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Big-O Cheat Sheet

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A classmate in my Data Structures & Algorithms course this semester posted this link, created by @ericrowell. I'd never seen it and it instantly ended up in my bookmarks, so I wanted to pass it on:

Big-O Cheat Sheet

It provides a table that gives Big-Ī˜ and Big-O complexities for a set of common operations on range of data structures, as well Big-Ī©, Big-Ī˜, and Big-O for various array sorting algorithms.

I'm thinking about buying the poster...

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My favorite Big-O Cheat Sheet:

 
 

A funny tweet but practical way to remember Big O notation :).

 

I've published a paper (Big O of Intelligence) about algorithm complexity of human-involved algorithms. Hope it would be useful for software architects.

 

This is why I don't like big-O.
Unless you are in O(n2) or more territory, the implementation is a lot more important than the complexity.

 

Haha, that reminds me of the time I did by hand something similar in my notebook for my DSA course. Surely it looks neat. Personally, I would prefer it wasn't on a black background. It would have been so much easier to read šŸ˜„ But I am one of those people whose IDE is not black so perhaps that why šŸ˜„

 

This is one of the most valuable topic I encountered during my study.

 

I generally don't recommend using one of these and/or memorizing the Big-O performance of algorithms. If you find yourself doing that, then you don't understand what the algorithms are actually doing, and that's a more fundamental issue that you should address.

When interviewers ask you to state the Big-O performance of an algorithm, they don't do it to see if you know the Big-O notations of algorithms, per se. They test to see if you understand how the algorithm performs. And if you know your algorithms, then that should be a (relatively) easy question to answer.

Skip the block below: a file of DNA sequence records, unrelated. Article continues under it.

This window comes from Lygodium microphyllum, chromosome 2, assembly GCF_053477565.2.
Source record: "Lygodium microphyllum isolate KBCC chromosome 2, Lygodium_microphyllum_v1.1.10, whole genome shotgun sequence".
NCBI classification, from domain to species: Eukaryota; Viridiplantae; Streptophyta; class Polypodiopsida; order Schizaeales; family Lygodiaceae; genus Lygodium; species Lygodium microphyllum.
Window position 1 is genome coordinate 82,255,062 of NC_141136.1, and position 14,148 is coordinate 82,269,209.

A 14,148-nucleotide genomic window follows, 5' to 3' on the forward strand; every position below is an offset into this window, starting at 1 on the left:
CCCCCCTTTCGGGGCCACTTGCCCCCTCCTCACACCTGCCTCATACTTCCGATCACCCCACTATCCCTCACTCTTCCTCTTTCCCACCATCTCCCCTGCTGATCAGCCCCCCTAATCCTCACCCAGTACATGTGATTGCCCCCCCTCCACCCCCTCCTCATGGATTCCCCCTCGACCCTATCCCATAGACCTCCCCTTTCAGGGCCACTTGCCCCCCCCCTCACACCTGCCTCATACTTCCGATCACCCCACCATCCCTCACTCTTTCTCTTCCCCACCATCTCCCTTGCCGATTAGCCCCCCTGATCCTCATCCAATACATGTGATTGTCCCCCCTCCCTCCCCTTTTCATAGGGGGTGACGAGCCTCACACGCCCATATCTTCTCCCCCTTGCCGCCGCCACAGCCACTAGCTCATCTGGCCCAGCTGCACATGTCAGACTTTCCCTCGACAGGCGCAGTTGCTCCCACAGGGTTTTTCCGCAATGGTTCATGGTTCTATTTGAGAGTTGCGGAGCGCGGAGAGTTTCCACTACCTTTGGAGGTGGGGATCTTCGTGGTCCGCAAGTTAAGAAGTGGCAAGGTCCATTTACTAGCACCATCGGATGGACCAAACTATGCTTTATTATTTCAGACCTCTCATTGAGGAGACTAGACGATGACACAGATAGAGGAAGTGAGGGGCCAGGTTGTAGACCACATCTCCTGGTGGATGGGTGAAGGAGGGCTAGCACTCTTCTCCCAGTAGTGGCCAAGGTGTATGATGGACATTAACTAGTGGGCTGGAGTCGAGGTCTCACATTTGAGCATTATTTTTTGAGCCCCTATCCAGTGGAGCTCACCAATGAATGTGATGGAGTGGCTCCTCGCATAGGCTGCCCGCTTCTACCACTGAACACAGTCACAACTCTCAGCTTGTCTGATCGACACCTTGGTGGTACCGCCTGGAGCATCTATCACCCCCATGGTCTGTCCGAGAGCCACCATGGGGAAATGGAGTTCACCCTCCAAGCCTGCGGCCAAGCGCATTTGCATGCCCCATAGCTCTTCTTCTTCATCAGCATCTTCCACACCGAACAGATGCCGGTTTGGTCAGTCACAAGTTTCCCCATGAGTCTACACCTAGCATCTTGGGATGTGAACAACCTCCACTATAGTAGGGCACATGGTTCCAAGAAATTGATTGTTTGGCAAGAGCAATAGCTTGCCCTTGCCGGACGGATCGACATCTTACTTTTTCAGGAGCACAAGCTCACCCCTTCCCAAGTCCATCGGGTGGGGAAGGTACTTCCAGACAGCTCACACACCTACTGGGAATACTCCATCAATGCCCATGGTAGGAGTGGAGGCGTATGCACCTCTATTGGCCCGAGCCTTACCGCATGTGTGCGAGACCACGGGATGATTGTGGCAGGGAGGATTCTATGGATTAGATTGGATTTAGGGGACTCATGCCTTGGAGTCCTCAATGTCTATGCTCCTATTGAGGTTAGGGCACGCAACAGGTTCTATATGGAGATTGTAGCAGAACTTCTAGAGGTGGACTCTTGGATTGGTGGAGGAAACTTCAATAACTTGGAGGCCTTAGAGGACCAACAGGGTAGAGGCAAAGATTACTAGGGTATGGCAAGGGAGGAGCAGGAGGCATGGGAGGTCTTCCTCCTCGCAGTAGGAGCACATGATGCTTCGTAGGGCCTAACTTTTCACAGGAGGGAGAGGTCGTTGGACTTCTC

Fun fact: I've never had an interview where someone asked me about any of these CS algorithms/data structures. More often than not, you are asked to write a solution to a particular problem and then assess its performance. That is something you can't memorize, but certainly something you can 1) understand, and 2) practice.

 

This is a good point, of course rote memorization will not replace actual understanding, and one would hope any decent interviewer would be able to instantly tell the difference. I don't think the point of charts like these is to cheat at interviews.

That said:

I've never had an interview where someone asked me about any of these CS algorithms/data structures.

This likely varies by job domain/region/experience/whatever - I've only had one interview where I wasn't asked some arbitrary academic question about a data structure I'd never need to know in practice. Technical interviews are pretty varied, and usually broken, but this sort of thing has definitely been a theme for me. Usually in the context of a challenge problem, like you said, but I've been asked to cough up and compare and contrast options to fit a problem. A huge theme of my interview experience is "okay, tell me what the Big-O of your current solution is, and then improve it given the data is constrained by whatever". Studying a chart like this helps me, at least, even though I do understand conceptually why the values are what they are.

 

and usually broken

You can say that again.

I once had a phone screen where I was asked to estimate how many feathers would fit inside the volume of your typical brick.

That was my biggest WTF interview to date.

Fortunately, my other interviews have been pretty pleasant (so far).

So, yeah, I agree, that's ridiculous. I do sorta see what they're getting at though - they want to hear you talk it through. My similar example is "how many gas stations are there in the Continental US?". Who knows or cares about the answer, but a dev employer would care about how you approach the problem.

 
 

awesome work.

this topic is so confusing at first and this is a great way to simplify it.

 
 
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